Comment notifications to the author: filter hook comment_notification_headers, comment_notification_subject, comment_notification_text
Notifications to comment moderators: filter hook comment_moderation_recipients, comment_moderation_text, comment_moderation_subject, comment_moderation_headers
Knowing that these functions are pluggable (they can be defined in a plugin to remap the core): wp_notify_postauthor(), wp_notify_moderator, wp_password_change_notification, wp_new_user_notification
Then the most general one (maybe too much): filter hook wp_mail that sees every content passing by (but you don’t know from who, what, where, etc.)
If you prefer to use a plugin, take a look at SB Welcome Email Editor. For example, the latter allows you to modify the content of the welcome email sent to new users when they register, or the content of the forgotten password.
Test of 4 plugins to customize WordPress emails
Click here to go directly to the tutorial if you are not interested in the comparison.
As you know, there are plugins to do almost everything. Email customization is no exception to the rule.
Instead of sharing directly with you the plugin that caught my attention, I wanted to quickly present you the ones that have been compared. Here is the quartet that I retained:
- WP Better Emails: 20,000 active installations – Rated 4.7/5 for 109 reviews.
- WP Email Template: 4,000 active installations – Rated 3.1/5 for 35 reviews.
- WordPress Email Template Designer: 20,000 active installations – Rated 4.9/5 for 63 reviews.
- Email Templates: 20,000 active installations – Rated 4.8/5 for 109 reviews.
WP Better Emails
WP Better Emails is a plugin, simple, efficient and functional.
The settings are reduced to a strict minimum, which makes it easier to get started. You can:
- Define the sender’s name and email address (to modify the firstname.lastname@example.org sent by default).
- Customize the WordPress email template using the text editor. But you will only be able to modify two small texts, located at the bottom of the email: “email sent on” and “For any request, contact…”.
For the rest of the customization, you will have to touch the HTML and CSS code of the email, which makes using this plugin complex for a beginner.
It is also regrettable that the plugin uses the old default WP editor (TinyMCE), instead of the current editor, the famous Gutenberg.
Anyway, if all these lines of code don’t scare you, why not.
Download the plugin WP Better Emails:
WP Email Template
I might as well tell you, I didn’t spend much time testing this plugin. Just seeing what the options page looks like convinced me not to go any further…
There are 7 tabs, with several submenus each time, as well as ads on the right.
I’ve experienced a more welcoming user experience. So you will have to spend some time to understand all the options.
In short, let’s move on to the next plugin.
Download the plugin WP Email Template:
WordPress Email Template Designer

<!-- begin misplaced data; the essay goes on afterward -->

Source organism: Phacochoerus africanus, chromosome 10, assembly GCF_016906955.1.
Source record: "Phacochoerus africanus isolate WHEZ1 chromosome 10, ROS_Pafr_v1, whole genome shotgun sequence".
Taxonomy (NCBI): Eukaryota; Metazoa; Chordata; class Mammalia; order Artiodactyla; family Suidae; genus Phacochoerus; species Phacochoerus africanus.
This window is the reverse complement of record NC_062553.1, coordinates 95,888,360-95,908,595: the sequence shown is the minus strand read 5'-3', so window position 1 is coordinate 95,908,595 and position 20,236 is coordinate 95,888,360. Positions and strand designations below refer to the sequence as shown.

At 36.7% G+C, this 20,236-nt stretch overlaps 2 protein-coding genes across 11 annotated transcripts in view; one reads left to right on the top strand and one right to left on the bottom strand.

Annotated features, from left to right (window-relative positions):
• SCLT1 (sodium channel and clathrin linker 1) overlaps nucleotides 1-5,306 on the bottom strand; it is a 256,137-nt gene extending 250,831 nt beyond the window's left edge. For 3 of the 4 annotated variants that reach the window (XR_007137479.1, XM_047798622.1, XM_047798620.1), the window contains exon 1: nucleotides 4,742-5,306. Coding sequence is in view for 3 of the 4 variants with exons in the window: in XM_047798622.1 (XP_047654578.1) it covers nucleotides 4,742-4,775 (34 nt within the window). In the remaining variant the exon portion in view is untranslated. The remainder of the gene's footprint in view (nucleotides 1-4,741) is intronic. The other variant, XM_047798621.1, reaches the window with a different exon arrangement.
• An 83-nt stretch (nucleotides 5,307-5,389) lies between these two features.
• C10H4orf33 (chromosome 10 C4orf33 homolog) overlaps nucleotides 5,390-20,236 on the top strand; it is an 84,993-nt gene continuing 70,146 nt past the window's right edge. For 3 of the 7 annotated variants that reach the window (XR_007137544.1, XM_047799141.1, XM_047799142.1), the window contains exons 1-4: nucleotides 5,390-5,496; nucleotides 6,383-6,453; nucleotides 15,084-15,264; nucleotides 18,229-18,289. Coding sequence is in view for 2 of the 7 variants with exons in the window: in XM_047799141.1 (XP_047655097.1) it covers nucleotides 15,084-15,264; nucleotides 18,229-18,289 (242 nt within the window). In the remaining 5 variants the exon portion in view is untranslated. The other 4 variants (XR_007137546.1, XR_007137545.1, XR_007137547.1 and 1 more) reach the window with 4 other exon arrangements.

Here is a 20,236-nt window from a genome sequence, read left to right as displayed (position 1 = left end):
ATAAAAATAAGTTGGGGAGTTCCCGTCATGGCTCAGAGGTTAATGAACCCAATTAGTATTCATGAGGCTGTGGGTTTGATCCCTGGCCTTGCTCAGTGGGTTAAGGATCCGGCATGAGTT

WordPress Email Template Designer is the highest rated plugin in this selection (4.9 out of 5 stars).
It must be said that it has a few assets to show for it. I liked:
- Its library of 26 templates so you don’t have to start from scratch when it comes to designing your email.
- The possibility to change the sender’s name and WordPress email address.
- Settings to customize the color and font of the title, subtitle, content or links.
- The option to add an image/logo to the header of your email.
- Icons to check the responsive display of your email on a smartphone.
All in all, this is a very interesting plugin that could be right for you.
Despite all these good points, it is not WordPress Email Template Designer that I recommend as a priority for customizing emails sent by WordPress.
I’ll introduce you to the lucky one just below, while detailing why I liked it.
Download the plugin WordPress Email Template Designer:
The Email Templates plugin is not the best rated in this comparison. However, it is the one that I think is the most suitable for a beginner who wants to customize WordPress emails.
Well simply because this plugin is the easiest to use in this test. Once installed, you will need just 5 minutes to create a new email template with your site’s colors.
Icing on the cake, the plugin uses the Customization Tool (Customizer). By going to Appearance > Email Templates, you will be able to manage the appearance of your emails visually and in real time.
We will see how to do so in the rest of this article.
Download the plugin Email Templates:
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Customize WordPress emails with Email Templates
The first thing to do is, of course, to install the Email Templates plugin.
Once the plugin is in place on your site, go to Appearance > Email Templates to customize the email template offered by WordPress. It looks like this:
- On the left, you have a settings menu divided into 6 parts (number 1 in the screenshot below).
- On the right, you see your default email template. As soon as you make a change, it will be visible directly on the page (number 2).
Let’s review the different groups of options.
In addition to customizing the style, it is possible to change the name and email of the sender (i.e. you). The above settings are the ones I use with WPMarmite.
This set of options will allow you to manage the global email settings:
- The format: full width or not (boxed). In the latter case, you can choose the desired width, in pixels, by adjusting the proposed button;